If you don't have any symptoms when you are diagnosed, your doctor may decide not to give treatment but to keep a close eye on you. You may hear this called watch and wait. Your doctor chooses to do this because you have no symptoms bothering you and lymphoma can be very slow growing. And all treatments have side effects, so doctors don't want to give people treatment they don't need. There is no evidence to show that it is helpful to give treatment straight away to people with advanced low grade NHL who don't have symptoms.
If you have symptoms or very enlarged lymph nodes, your doctor may offer you treatment. For follicular lymphoma, you are most likely to have a combination of chemotherapy and a type of biological therapy called a monoclonal antibody. The most common combination is R-CVP. It stands for the chemotherapy drugs cyclophosphamide and vincristine, the steroid prednisolone and a monoclonal antibody called rituximab.
We have information about R-CVP and its possible side effects.
If you are not fit enough to have combination chemotherapy, you may have chlorambucil chemotherapy tablets, which you can take at home. You may take these with prednisolone.
Once you are in remission you may have maintenance treatment for some types of low grade lymphoma. This may help to delay the lymphoma from coming back. For follicular lymphoma, you have rituximab every 2 months for up to 2 years.
Some types of low grade lymphoma tend to come back after a period of time and you will need more treatment. The next lot of treatment you have is called second line treatment. There are a lot of choices. You might have one of the following
- Combination chemotherapy with 3 or 4 different drugs with rituximab
- R-CVP again if you were in remission for a long time
- A single chemotherapy drug called fludarabine
- Fludarabine in combination with rituximab, mitoxantrone and the steroid dexamethasone
There are a lot of choices and your doctor will consider a number of things before deciding what is likely to be best for you. Your doctor decides your treatment by looking at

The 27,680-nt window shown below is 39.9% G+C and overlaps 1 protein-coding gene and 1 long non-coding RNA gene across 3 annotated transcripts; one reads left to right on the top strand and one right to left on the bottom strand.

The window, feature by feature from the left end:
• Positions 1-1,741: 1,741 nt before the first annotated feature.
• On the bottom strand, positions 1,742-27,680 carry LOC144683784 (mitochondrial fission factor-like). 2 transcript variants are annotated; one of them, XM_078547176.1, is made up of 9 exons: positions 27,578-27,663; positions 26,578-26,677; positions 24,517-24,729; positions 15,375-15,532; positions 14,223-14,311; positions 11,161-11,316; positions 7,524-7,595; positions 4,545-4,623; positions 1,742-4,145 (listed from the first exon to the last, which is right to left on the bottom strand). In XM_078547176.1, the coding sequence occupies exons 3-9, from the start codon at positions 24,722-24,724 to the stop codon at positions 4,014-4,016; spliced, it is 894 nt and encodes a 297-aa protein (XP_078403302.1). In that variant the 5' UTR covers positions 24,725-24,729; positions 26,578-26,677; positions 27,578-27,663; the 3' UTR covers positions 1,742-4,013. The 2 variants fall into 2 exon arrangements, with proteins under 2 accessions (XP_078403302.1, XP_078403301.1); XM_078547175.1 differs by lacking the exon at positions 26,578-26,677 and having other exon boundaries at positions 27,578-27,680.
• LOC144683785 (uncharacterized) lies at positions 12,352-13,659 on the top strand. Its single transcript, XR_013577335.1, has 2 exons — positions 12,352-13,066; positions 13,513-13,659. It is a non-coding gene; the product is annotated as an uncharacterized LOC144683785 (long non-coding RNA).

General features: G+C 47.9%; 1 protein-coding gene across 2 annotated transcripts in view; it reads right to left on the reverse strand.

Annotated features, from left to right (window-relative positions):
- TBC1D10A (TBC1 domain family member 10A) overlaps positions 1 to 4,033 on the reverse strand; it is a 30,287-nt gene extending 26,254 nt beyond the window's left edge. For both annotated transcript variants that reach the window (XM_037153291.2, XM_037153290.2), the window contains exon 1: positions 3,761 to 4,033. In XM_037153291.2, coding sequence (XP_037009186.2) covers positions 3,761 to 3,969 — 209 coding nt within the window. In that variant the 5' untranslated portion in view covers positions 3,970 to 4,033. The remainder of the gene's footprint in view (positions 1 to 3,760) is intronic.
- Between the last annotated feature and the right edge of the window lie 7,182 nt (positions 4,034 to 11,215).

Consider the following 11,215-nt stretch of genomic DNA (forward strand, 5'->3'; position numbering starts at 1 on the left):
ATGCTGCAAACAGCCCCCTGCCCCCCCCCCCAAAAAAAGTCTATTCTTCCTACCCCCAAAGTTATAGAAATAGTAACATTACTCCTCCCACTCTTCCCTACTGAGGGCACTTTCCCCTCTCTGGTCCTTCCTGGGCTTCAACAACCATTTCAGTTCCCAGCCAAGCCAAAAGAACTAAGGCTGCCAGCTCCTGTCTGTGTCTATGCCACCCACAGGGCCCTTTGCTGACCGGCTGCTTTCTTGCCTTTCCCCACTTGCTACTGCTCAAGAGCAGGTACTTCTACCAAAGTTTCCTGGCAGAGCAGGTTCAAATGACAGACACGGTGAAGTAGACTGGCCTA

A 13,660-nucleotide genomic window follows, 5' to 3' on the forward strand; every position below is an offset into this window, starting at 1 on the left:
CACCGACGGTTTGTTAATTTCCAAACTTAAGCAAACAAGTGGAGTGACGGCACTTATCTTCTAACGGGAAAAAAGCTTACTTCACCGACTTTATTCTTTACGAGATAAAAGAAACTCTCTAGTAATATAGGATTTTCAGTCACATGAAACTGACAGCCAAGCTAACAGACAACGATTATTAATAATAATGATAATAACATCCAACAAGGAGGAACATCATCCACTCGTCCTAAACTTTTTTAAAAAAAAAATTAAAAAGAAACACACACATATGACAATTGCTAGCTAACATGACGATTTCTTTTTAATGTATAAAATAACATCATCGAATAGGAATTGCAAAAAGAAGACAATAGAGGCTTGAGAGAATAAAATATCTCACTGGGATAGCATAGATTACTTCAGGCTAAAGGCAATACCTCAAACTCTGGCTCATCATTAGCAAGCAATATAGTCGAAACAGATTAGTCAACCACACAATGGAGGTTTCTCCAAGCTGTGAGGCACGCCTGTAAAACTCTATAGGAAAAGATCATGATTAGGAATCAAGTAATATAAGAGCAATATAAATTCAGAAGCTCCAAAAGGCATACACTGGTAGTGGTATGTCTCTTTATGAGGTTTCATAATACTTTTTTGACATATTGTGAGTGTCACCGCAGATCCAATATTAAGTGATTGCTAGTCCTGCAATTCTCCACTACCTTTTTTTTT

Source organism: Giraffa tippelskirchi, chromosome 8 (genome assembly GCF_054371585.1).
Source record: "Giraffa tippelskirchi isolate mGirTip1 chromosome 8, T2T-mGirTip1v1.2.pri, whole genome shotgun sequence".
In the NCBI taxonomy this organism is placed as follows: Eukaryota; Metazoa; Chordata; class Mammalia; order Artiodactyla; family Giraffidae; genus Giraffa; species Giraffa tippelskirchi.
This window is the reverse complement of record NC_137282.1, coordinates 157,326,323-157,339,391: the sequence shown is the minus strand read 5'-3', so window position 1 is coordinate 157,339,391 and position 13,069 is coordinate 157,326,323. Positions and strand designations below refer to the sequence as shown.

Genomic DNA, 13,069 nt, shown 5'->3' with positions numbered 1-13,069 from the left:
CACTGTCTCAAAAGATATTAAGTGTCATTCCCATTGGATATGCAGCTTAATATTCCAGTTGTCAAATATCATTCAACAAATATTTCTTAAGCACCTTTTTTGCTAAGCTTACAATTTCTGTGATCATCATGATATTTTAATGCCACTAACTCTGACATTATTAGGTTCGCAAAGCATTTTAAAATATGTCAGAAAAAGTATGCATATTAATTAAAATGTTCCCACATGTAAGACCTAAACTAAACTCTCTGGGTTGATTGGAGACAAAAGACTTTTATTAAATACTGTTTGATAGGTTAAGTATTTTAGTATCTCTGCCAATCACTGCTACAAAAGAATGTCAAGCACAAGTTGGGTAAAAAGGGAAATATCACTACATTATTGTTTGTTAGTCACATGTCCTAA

- Your previous responses to treatment
- How quickly they want the treatment to work
- Convenience for you
If your lymphoma goes back into remission after chemotherapy, you may have rituximab as a maintenance treatment for up to 2 years.
If you got a long remission the first time round with chemotherapy tablets, your doctor will probably give them to you again. If your remission was not very long, your doctor is likely to choose a different treatment. If it is difficult for you to make trips backwards and forwards to the hospital, your doctor may choose a treatment that means you don't have to go so often.
Some hospitals around the world are trying out very intensive treatment to try to cure low grade non Hodgkin lymphoma. They are trying
- Intensive chemotherapy and radiotherapy
- Bone marrow or stem cell transplants
We have detailed information about non Hodgkin lymphoma treatments in this section.
If you would like more information about any aspect of non Hodgkin lymphoma, you can phone the Cancer Research UK nurses on freephone 0808 800 4040. The lines are open from 9am to 5pm, Monday to Friday. They will be happy to answer any questions that you have.
Our non Hodgkin lymphoma organisations page gives details of other people who can provide information about NHL and its treatment. Some organisations can put you in touch with a cancer support group. They often have free factsheets and information which they can send to you.
There are also books, booklets, CDs and other resources available about non Hodgkin lymphoma. Some of these are free. Look at our NHL reading list for details.
If you want to find people to share experiences with online, you could use Cancer Chat, our online forum.
Rated 5 out of 5 based on 61 votes
Question about cancer? Contact our information nurse team